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wallaceand

BA-22 or BA-25 Parachute from NFAFB

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btw,

in post #11 is a decent image of the orange(or red) knob, but the zero-delay lanyard on your BA-18 clearly shows why the reel container itself is forced to go away as well (and the same is true for the knob type, the zero lanyard is tightly tied around its "neck" - so, hook cannot do its work unless the red plastic box itself will fly away, pulling the hook in the process.

 

** Most certainly your BA-18 doesn't, but in more recent specimens the cloverleaf handle sports a "ring" if we can call this way, at a certain point of handle its diameter widens up like there is a bulge in the metal. This is to prevent the snaphook from going too much up along the handle, wich could be dangerous for the pull trajectory (some chances of a too "slant" pull by the hook in respect to a ideal axis).

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Hi 'fixer,

one reason at least does exist. Originally two fitting were supposed to be very quickly opened for the canopy to go away, and so the airman not be dragged on the ground.

 

However a nylon canopy was always valuable for many a survival situations, so they went to compromise: by releasing the only attachment point present at left, the canopy inflated much less with air and airman was less at risk. Still it was connected to the man, so he could pretty well have kept aside (momentarily packed at his best) and have it available and handy for whatever emergency situation would come out.

Subsequently again, other thoughts prevailed and and two Capewells fittings (this time with a different shape and modifications to inside parts) came back on the -18/ -22 / -25 series of the "BA" family.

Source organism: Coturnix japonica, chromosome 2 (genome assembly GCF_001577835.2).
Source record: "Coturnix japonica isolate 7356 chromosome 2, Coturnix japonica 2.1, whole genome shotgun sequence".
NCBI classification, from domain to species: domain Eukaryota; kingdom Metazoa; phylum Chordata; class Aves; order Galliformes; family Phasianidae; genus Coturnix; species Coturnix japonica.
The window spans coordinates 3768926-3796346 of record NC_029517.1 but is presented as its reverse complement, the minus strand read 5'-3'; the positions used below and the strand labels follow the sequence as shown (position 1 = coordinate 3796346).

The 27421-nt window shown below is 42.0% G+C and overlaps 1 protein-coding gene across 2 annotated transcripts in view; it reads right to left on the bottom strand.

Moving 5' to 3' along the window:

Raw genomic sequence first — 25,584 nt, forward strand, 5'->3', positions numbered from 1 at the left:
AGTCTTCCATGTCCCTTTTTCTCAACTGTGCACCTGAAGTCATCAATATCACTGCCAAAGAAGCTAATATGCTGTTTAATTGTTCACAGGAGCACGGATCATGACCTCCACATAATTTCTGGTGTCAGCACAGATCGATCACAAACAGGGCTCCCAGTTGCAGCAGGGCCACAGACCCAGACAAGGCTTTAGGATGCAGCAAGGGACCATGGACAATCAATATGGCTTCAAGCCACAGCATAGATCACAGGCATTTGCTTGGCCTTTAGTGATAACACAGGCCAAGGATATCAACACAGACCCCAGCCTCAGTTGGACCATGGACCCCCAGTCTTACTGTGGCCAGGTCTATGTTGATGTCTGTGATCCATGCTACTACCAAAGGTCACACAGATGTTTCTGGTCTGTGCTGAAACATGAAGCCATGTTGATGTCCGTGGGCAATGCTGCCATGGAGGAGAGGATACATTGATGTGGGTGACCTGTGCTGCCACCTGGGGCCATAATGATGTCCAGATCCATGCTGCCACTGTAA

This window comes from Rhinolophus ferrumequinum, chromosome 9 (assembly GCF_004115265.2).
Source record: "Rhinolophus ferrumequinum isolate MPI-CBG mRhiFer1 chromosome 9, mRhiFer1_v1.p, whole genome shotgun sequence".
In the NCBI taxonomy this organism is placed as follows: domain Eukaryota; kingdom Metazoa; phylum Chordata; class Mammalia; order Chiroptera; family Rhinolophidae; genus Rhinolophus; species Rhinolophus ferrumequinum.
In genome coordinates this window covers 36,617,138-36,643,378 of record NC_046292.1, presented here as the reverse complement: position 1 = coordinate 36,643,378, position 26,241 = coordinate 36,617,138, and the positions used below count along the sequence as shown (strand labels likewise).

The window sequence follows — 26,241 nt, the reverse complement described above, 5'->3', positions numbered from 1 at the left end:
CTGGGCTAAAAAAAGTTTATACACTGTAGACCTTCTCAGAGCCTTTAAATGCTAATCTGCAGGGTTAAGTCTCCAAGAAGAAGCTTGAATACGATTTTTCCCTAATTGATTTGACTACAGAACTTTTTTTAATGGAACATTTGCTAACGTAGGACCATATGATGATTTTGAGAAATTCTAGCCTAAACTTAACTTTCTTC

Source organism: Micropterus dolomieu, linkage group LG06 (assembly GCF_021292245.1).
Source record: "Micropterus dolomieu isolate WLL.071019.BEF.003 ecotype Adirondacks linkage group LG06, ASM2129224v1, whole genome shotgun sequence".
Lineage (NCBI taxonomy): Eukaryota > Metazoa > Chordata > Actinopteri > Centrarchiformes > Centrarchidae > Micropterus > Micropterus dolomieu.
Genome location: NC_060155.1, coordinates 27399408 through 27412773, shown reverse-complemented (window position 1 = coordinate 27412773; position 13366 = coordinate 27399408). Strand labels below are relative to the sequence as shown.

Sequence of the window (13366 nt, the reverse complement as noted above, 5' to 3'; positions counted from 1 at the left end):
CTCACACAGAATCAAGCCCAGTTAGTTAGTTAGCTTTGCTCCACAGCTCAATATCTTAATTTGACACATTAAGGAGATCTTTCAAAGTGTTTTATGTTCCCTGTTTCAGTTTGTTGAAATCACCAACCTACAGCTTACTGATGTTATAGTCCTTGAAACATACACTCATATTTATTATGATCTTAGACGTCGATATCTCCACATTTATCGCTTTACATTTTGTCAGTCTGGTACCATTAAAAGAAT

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poor guys parachuting in to the water... but if on land the theory is sound enough for one release...

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do not know what the reason for returning back to the double Capewells.. I still have to find a reliable source about what year was introduced the BA-18 model.

 

The oldest of my two specimens is dated 1963 - even guessing the BA-18 came out before, it couldn't be much before. Out there you can find a lot pics dated 1960 or 1961 where the old model is widely utilized, so i figured out year 1962 could (maybe) taken as a decent date for introduction of the BA-18.

If taking my specimen (being so much early) as a valid instance, we can state -18's very first type of ripcord handle was the "blast" pattern. Only afterward the "cloverleaf" type (already present on all the older BA-15s) came back again, we can still see it today on the latest subvariant - the BA-25.

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Found this today at a local surplus shop...is it a BA-15? or earlier? dated 1959, all parts, harness/container, risers and C9 canopy,,,log book is from Otis AFB last entry is 1963..

post-155518-0-61732500-1482873416.jpg

post-155518-0-34457300-1482873426_thumb.jpg

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C9 canopy...the rig is missing most of the small parts...t handle, o2 bottle etc, not packed, but not demilled either...all straps and buckles are present and unmolested...have to visit the LS shop and see if they are willing to repack it for me...yet again...they love these old things...

post-155518-0-48024500-1482873893_thumb.jpg

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